Everyone’s familiar with the expression life is all about balance. And as we get older, it becomes quite literally true. One in three seniors can expect to lose their balance and fall each year, making falls the number one cause of injury to older adults. Falls are no joke. They can result in debilitating fractures and other disastrous complications.
You may not have the grace of, say, a ballerina. Still, staying steady on your own two feet is a good strategy for healthy aging, and essential to preventing falls and other mishaps.
Why We Fall More and More
Unfortunately, losing our sense of balance is a normal part of the aging process. Common conditions and diseases associated with aging — arthritis, Parkinson’s disease, eye problems, vertigo and heart disease — lessen our ability to stay balanced and move freely. It’s this unsteadiness that can eventually lead to falls and injuries.
In his book Balance: In Search of the Lost Sense, Scott McCredie ponders why balance training isn’t emphasized in fitness circles as often as strength training, aerobics or stretching. He notes that our sense of balance begins to decline pretty early in life — in our 20’s — and then it’s all downhill from there… that is, unless we take steps to preserve our body’s ability to maintain equilibrium.
What Is Balance?
Simply put, balance is an even distribution of weight enabling someone to remain upright and steady. Our ability to balance requires a magically complex combination of muscle strength, inner ear coordination, healthy vision and spatial awareness. Receptors in our joints, ligaments and muscles also help us stay upright, giving a fast twitch to our brain if things go awry. Suppleness in the upper body and neck helps keep our head balanced properly, and overall coordination keeps our whole body moving with grace and confidence.
While many age-related declines are unavoidable, physical therapists and fitness professionals stress that balance can be preserved and even improved with exercises that require no special training or equipment. Balance is a motor skill — emphasis on the skill. You can build and improve balance in much the same way you’d build muscles through strength training. Even better, combine strength training and balancing exercises. Together, they improve your body’s ability to maintain equilibrium when standing, walking or performing essential daily tasks.
Drawing from the experts, here are some essential tips and exercises.
“Life is like a bicycle. To keep your balance, you must keep moving.” — Albert Einstein
Hands-down, the single-most effective strategy to improve balance and minimize risk of falling is staying physically active. Regular daily exercise helps keep the body active and responsive.
It doesn’t have to be a gym workout. Studies show that Tai chi can help with balance issues, prevent falls, reduce stress and deliver a whole batch of other great benefits. A key teaching in Tai chi is connection with the feet, a skill that makes it easier to negotiate uneven surfaces when walking, as well as helping to prevent falls.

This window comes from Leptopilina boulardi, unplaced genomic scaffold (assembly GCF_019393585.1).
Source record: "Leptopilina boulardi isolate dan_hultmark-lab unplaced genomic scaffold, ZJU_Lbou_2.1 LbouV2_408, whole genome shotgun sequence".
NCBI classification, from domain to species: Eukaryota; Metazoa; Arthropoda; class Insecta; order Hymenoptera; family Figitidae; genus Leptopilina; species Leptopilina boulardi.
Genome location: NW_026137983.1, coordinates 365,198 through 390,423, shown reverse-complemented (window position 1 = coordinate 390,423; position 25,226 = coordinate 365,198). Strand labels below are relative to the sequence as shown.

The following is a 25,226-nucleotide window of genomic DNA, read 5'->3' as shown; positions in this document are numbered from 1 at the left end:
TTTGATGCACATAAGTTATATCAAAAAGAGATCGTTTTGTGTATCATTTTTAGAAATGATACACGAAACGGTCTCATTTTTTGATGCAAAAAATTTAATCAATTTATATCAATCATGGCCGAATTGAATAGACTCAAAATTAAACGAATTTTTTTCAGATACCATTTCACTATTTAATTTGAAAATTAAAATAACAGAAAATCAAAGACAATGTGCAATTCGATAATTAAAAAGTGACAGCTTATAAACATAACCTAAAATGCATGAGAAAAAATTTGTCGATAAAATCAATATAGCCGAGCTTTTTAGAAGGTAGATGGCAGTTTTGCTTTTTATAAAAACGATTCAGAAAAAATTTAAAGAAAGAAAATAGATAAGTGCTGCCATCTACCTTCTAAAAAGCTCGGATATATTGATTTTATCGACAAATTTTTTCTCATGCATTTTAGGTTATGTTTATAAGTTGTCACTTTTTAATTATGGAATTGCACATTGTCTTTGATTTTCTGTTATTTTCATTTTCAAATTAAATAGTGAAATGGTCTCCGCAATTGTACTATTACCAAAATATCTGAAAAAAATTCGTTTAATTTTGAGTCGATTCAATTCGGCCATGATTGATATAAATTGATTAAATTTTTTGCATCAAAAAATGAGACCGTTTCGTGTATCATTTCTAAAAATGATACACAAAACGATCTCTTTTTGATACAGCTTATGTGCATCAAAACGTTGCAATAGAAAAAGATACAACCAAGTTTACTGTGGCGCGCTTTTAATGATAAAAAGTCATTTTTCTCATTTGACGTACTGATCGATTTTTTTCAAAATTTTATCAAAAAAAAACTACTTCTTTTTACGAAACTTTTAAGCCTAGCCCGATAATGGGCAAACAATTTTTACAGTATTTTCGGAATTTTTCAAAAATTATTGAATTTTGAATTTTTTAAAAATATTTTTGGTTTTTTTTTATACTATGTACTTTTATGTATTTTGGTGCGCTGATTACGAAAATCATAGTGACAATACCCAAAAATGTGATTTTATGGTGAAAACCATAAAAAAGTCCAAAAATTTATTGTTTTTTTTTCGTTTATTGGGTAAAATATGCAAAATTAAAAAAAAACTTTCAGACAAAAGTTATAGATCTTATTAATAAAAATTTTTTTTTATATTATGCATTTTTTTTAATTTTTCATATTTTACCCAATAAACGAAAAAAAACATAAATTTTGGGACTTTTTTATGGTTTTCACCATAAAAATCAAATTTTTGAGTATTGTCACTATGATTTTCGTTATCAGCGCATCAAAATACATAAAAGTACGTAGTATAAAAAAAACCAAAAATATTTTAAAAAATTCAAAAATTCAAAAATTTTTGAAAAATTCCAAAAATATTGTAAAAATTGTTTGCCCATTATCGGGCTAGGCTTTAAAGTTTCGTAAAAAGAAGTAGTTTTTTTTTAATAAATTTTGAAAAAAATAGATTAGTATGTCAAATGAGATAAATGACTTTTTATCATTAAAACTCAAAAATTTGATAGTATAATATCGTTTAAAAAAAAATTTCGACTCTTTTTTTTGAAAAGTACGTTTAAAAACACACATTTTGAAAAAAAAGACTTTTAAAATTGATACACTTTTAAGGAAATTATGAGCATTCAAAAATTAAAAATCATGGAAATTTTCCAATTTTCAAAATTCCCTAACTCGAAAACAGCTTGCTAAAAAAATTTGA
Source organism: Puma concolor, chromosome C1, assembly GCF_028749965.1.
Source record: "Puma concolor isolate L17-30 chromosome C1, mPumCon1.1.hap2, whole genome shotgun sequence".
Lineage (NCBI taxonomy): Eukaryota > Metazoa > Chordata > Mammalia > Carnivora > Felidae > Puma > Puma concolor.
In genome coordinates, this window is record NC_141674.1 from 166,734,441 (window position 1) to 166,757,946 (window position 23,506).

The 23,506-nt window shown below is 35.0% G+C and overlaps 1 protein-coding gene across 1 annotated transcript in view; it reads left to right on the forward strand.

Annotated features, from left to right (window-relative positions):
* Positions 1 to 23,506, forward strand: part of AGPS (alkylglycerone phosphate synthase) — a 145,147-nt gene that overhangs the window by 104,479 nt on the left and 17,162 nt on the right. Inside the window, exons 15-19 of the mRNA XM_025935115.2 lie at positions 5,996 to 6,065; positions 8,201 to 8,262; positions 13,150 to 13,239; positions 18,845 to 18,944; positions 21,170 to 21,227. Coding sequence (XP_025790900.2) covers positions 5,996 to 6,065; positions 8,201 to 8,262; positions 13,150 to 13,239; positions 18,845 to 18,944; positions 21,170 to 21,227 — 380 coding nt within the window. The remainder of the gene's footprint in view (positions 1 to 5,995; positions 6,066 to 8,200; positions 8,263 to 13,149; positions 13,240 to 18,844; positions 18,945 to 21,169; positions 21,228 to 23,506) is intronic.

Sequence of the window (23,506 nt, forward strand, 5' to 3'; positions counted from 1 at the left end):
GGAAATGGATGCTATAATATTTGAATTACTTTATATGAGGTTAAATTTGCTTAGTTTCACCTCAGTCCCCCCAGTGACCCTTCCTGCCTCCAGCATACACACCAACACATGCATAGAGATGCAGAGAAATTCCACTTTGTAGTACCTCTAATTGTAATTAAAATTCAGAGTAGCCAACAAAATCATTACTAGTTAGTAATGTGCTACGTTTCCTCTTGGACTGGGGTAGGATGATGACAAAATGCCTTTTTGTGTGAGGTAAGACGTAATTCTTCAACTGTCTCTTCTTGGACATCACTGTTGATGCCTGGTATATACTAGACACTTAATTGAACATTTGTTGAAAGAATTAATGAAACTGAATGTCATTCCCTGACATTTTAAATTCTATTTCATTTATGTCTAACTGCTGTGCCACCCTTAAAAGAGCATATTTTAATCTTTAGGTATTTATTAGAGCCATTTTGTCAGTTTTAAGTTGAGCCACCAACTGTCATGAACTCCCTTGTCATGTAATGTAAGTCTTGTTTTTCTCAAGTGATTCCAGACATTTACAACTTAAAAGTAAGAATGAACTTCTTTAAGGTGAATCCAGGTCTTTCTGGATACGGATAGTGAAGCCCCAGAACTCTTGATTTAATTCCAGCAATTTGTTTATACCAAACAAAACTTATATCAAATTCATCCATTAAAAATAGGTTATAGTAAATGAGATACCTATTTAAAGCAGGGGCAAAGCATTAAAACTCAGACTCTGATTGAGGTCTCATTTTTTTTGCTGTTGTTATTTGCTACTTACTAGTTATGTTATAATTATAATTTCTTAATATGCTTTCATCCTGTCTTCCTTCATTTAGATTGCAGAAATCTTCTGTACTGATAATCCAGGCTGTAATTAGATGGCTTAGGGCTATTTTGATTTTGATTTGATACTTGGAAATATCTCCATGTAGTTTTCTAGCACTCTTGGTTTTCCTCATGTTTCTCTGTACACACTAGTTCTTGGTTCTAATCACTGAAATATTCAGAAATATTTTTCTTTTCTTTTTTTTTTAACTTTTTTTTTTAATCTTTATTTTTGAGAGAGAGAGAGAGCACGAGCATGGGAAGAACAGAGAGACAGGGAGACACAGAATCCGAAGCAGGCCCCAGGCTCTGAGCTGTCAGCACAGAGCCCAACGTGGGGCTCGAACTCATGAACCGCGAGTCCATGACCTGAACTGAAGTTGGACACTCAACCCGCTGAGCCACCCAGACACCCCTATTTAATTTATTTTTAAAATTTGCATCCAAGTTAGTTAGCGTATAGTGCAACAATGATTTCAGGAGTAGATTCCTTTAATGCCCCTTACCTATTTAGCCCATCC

Hint: The International Taoist Tai Chi Society can help you find instructors and classes in your area.
Simple at Home Exercises
Here are some easy-to-do at-home balance exercises recommended by experts as part of a daily routine.
Standing on one foot, AKA “the flamingo” – This simple balance exercise involves standing on one foot for 10 seconds, then switching sides. Repeat up to 10 sets for each leg. Use a sturdy chair for support.
Walking heel to toe – Using a wall or grab rail for support, carefully walk forward, placing the heel of one foot in front of the toes of the other foot, as if walking on a tightrope. Continue for several steps, then turn around and repeat.
Side and back leg raises – Resting both hands on a sturdy chair back for support, lift one foot off the floor directly to the side, keeping the rest of your body straight. Hold for one breath, then release. Repeat 10 to 15 times on each side. Repeat the same exercise, raising each leg to the back.ere are some easy-to-do at-home balance exercises recommended by experts as part of a daily routine.
Sit-to-stand exercise – This is a common exercise for seniors regaining leg strength, core strength and balance after surgery or injury. Sitting straight in a firm chair (don’t lean against the back), grip the arm rests and press up to a standing position, keeping the back straight. Pause, and then sit back down. The aim is to stand and sit as efficiently and smoothly as possible. Repeat the exercise three times, eventually building to 10 repetitions. For a more challenging exercise, cross your arms over your chest, and repeat without using the arm rests for support.
If your balance (or a loved one’s) is getting worse or is increasingly challenged with everyday activities, it might be time to see an expert. A physical therapist (PT) can do a balance assessment, recommending the best type of reinforcement to keep you steady on your feet.
Many seniors are, incorrectly, fast-tracked to walkers, which are harder to maneuver and take more energy to get around. Traditional canes, smart canes or walking sticks may provide just the right amount of support, comfort and ease of movement.
Always remember though, it’s important to seek professional advice to find just the right solution for your needs.